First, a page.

Be advised: seeking help from a specialist is the best approach. Yes, you’ll want to take matters into your own hands, but when you speak with a knowledgeable practitioner, you can team up and tackle this thing head on (no pun intended).
How to Switch Up Your Styling Routine
It may be difficult to decide what to do with your hair, as the affected areas will require some breathing room. Miami-based hairstylist Michelle O’Connor suggests pivoting to styles that are easy on your scalp. “Try wash-and-gos,” she tells Allure. “If you wear your hair pressed, redirect where you’re wearing your hair. For example, if you pull it back, try bangs. If you like a middle part, try a side part.” One thing she does advise against (no surprises here), is “tight braids and adding too much hair to your already-weakened strands.”
If you have to wear braids or extensions, Dr. Day says to make sure they’re installed “as loosely as possible…be gentle with your hair.” Whether you choose natural or synthetic hair, weaves or extensions, wigs or braids, the sensitive parts of your hair, especially your hairline, are just that and should be handled as such.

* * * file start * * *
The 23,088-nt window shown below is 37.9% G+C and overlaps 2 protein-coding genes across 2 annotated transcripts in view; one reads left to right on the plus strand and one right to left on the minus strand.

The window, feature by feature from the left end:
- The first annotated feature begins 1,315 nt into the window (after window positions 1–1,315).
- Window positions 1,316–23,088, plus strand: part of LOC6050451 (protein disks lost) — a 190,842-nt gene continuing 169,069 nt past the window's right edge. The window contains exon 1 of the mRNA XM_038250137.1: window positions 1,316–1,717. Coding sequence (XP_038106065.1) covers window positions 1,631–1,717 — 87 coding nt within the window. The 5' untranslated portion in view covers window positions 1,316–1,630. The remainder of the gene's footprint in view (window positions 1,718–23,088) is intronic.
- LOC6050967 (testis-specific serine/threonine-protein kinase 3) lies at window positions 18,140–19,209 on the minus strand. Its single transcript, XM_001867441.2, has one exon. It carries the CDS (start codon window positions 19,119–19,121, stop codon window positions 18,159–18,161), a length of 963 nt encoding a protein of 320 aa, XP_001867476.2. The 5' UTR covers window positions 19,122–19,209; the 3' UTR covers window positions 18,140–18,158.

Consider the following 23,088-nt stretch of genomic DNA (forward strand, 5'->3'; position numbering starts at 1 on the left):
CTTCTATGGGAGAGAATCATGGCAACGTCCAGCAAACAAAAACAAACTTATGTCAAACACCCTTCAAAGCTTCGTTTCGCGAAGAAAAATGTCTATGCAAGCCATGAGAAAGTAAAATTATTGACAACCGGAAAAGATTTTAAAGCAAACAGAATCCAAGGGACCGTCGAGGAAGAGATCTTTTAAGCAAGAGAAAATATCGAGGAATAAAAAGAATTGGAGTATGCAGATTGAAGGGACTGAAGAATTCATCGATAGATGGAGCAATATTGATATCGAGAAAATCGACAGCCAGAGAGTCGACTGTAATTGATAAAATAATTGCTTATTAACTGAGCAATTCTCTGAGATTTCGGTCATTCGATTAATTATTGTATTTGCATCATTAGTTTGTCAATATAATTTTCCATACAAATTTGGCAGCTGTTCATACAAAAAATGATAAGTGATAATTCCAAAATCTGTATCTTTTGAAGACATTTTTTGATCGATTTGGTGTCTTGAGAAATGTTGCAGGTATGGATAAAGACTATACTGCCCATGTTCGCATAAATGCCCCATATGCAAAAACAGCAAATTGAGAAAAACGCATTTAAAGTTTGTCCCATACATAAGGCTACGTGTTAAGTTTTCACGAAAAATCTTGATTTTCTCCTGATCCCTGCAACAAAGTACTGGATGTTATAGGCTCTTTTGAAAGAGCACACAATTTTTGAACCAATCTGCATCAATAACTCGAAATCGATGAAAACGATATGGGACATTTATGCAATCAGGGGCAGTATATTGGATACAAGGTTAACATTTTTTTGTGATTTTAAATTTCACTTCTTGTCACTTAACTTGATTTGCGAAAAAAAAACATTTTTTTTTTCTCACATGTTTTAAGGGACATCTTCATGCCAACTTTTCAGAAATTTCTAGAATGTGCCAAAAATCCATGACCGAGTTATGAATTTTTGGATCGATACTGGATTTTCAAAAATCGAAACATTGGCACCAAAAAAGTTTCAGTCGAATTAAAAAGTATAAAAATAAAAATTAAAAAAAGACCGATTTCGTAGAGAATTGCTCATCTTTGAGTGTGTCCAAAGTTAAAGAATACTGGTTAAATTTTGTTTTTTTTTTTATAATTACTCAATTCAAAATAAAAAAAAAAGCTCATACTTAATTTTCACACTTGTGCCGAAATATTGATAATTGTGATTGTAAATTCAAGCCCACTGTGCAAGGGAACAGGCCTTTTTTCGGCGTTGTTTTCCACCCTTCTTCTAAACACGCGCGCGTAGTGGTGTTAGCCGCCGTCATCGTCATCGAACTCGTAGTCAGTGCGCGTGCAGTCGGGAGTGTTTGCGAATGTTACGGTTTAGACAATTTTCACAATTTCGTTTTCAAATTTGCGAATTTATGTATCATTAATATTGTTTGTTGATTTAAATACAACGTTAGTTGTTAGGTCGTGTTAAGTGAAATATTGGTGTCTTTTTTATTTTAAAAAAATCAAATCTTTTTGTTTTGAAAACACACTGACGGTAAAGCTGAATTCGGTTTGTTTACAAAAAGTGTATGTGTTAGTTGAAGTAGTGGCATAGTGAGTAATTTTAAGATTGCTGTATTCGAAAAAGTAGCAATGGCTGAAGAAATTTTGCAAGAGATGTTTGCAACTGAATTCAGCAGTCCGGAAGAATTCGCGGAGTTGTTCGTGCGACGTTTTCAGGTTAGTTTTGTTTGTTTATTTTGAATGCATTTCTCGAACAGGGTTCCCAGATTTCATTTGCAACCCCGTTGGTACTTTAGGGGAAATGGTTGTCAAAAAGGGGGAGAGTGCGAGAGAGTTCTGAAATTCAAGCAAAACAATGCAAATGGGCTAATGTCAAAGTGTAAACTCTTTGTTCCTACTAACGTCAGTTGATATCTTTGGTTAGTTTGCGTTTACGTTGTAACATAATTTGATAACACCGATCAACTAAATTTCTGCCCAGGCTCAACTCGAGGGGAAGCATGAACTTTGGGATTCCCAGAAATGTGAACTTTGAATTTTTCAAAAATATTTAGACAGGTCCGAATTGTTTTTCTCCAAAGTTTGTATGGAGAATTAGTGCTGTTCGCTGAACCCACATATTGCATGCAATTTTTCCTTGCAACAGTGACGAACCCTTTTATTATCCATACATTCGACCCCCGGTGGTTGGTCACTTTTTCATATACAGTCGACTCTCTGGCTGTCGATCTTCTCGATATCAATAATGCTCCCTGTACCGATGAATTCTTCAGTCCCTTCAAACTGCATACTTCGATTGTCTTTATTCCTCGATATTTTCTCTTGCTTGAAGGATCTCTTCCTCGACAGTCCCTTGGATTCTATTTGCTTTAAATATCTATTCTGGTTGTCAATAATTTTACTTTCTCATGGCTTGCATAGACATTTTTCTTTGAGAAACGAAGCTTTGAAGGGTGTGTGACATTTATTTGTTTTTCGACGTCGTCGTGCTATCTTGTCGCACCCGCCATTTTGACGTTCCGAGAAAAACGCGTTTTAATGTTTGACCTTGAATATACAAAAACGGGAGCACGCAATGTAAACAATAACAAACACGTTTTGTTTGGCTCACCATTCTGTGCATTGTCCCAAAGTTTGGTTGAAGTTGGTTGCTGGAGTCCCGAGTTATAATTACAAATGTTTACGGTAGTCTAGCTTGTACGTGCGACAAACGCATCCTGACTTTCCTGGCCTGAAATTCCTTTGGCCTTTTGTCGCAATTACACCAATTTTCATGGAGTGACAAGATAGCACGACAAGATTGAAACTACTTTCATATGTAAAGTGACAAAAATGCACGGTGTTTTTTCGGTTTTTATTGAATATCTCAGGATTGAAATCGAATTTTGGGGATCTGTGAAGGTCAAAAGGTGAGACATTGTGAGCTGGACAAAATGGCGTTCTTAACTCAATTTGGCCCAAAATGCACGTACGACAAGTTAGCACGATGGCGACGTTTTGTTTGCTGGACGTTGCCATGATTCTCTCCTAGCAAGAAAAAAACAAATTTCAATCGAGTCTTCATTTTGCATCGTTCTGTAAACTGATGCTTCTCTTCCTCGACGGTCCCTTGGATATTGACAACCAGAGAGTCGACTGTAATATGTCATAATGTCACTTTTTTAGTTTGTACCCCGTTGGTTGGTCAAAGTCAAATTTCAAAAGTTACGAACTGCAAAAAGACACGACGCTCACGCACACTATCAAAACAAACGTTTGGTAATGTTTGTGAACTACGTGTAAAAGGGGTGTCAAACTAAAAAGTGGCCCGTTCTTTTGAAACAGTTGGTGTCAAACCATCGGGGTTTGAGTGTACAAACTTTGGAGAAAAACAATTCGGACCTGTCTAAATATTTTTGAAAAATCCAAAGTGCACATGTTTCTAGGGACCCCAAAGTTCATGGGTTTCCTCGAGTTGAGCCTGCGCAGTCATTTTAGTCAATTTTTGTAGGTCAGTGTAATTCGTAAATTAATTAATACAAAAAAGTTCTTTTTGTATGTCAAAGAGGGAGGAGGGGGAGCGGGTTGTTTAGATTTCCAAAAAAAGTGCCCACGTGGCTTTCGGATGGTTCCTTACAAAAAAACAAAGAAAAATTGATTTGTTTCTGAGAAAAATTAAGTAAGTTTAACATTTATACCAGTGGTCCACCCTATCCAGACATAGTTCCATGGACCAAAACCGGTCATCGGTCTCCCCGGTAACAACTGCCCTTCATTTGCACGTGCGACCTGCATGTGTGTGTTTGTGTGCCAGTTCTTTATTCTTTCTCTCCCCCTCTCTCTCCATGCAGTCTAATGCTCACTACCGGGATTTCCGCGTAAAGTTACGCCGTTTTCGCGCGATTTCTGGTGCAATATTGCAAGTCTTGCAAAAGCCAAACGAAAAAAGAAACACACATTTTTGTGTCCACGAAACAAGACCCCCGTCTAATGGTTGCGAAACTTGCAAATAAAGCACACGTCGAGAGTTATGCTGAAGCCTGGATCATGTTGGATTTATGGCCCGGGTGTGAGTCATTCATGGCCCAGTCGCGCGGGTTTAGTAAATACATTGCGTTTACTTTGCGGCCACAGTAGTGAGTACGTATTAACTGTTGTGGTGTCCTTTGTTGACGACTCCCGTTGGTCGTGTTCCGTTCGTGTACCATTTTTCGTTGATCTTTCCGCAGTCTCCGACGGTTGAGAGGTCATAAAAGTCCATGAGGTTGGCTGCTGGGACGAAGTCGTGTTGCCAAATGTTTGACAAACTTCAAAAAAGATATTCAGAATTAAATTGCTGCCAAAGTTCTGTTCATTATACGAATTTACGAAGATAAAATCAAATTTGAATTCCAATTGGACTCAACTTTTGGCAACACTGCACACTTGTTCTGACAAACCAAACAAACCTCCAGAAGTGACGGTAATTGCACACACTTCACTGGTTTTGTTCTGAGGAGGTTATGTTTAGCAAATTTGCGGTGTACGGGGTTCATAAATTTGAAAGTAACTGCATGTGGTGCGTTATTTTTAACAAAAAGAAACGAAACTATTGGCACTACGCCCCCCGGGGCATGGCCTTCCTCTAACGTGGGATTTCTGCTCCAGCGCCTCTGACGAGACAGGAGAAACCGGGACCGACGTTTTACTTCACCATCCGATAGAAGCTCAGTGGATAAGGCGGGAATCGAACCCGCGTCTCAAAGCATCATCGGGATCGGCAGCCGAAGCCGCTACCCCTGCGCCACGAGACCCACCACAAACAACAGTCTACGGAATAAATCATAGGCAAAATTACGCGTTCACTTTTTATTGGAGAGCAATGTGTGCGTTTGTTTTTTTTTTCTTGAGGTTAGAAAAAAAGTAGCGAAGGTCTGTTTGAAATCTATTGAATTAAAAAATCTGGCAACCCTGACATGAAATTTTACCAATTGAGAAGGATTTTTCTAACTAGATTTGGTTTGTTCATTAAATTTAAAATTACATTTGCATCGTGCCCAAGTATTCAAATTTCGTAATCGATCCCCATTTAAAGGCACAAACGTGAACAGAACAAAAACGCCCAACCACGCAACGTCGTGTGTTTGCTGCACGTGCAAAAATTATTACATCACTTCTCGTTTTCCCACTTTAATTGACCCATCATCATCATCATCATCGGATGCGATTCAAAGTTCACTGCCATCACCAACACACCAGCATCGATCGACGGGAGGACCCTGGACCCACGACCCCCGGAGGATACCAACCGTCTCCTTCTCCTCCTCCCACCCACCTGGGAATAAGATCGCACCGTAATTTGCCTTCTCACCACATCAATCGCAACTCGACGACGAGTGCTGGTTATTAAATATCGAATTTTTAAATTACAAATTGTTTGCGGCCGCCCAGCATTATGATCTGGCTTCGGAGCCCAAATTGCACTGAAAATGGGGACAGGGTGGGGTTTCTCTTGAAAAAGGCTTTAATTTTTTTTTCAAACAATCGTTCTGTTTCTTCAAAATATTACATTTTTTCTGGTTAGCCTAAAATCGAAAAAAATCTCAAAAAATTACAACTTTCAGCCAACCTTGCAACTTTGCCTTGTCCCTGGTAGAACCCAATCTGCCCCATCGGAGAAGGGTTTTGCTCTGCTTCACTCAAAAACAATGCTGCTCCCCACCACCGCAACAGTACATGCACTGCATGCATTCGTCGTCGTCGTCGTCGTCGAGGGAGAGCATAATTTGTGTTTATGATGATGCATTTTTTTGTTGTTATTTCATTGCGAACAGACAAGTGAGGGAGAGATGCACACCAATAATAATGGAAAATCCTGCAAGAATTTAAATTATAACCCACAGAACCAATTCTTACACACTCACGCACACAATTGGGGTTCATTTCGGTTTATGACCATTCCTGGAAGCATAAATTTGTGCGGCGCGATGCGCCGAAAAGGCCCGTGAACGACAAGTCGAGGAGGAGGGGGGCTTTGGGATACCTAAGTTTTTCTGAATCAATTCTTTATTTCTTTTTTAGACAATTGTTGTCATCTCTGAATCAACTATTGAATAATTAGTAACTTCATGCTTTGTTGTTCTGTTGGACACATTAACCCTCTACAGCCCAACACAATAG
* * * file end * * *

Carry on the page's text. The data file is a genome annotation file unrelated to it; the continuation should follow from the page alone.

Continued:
Do the best that you can to avoid friction and try using a moisturizing spray (like the Taliah Waajid Intense Moisture Bamboo and Coconut Milk Strengthening Leave-in Conditioner) to ease any tension you might feel. Hairstylist Brenton Kane Diallo, who has worked with Simone Biles, Solange Knowles, and Jourdan Dunn, advocates being vocal when expressing your needs at the salon. “Do not be afraid to communicate or confront your stylist if the styling feels too tight,” he advises. “I cannot stress this enough; it’s your hair scalp and health!”
In that same vein, if you suspect you may be suffering from traction alopecia, speak up! Voice your concerns to a professional who can help you. “If you notice hair loss or symptoms of traction alopecia, you should contact your board-certified dermatologist immediately as it can be scarring and lead to permanent hair loss,” Dr. Hartman advises.
Traction Alopecia Treatment and Recovery
If you catch the symptoms of traction alopecia in time, and swiftly take steps to fix it, it’s very possible to grow your hair back, says Dr. Hartman. But since it took a certain amount of time to lose your hair, note that it will also take time to rebuild those skin cells. It can take anywhere from three to nine months to see some progress.